Continue searching your planned area. Think as the missing pet might in the given surroundings. Dogs especially will take the path of least resistance and prefer to travel downhill instead of uphill if they have a choice. Dogs will generally go around minimal interferences, like an old broken fence, while cats may simply climb up and over it. Think like a dog, be like a cat.
If the pets PLS was near an urban street or a rural highway, then those areas need to be searched. The objective is to determine if the pet was injured or deceased as a consequence from being near vehicle traffic. This needs to be done to eliminate the possibility. For example, if there is a rural highway adjoining the pet owners home, the highway shoulder on both sides of the highway must be searched for at least one-half mile either side of the home.
The Power of Observation
Our daily life rarely demands our brain to provide the power of observation for which it is capable. There are specific techniques you can use in the field to increase your power of observation (examples presume rural or wilderness areas but similar examples can be made for urban areas).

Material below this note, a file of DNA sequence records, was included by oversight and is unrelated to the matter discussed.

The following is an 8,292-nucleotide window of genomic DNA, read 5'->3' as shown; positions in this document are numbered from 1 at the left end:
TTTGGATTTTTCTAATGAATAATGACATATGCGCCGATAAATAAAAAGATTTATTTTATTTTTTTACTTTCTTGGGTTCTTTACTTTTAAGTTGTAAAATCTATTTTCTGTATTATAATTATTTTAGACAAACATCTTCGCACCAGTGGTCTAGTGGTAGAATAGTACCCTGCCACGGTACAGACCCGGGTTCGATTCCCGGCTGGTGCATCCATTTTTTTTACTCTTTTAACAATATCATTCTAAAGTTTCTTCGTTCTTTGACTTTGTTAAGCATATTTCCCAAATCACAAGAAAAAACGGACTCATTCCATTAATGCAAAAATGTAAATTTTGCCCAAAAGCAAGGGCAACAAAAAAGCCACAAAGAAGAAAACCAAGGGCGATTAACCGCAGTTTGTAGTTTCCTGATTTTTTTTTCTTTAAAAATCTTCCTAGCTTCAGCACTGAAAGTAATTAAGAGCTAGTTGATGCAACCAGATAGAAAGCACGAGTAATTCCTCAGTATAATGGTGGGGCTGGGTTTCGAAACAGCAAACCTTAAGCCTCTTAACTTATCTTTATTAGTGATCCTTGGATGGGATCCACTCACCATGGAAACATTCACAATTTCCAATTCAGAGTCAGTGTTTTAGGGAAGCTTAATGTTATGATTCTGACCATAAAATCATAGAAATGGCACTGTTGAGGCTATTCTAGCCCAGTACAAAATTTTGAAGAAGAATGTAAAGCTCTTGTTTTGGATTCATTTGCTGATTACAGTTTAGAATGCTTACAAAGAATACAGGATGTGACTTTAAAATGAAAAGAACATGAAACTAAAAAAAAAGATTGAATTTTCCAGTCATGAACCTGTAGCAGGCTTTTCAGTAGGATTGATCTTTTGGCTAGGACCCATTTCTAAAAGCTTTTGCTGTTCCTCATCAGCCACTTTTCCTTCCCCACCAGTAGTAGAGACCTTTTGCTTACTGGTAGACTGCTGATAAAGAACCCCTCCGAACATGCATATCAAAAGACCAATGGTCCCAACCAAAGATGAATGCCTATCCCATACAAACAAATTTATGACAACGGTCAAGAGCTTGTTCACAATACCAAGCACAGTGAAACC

1. Stop, then observe.
Of course a search on foot will require you to be walking most of the time, but your power of observation is increased when you stop to observe.
2. Scan slowly
Make a conscious effort to slowly scan the environment, this will create focus and attention. Start by observing "Short Range", from left to right and back again. Next observe "Mid Range", again from left to right and back again. Continue on with "Long Range" and "Very Long Range".
Example Possible Observations:
Short Range (0 to 20 yards) - tracks, fur, feces, urine, food, injured pet, hiding pet, signs of pets passage (broken plants), pets belongings (collar, tags), pathways.
Mid Range (20 to 50 yards) - missing pet, other animals, people, animal or people paths into and out of area, birds or other wildlife indicating presence of lost pet.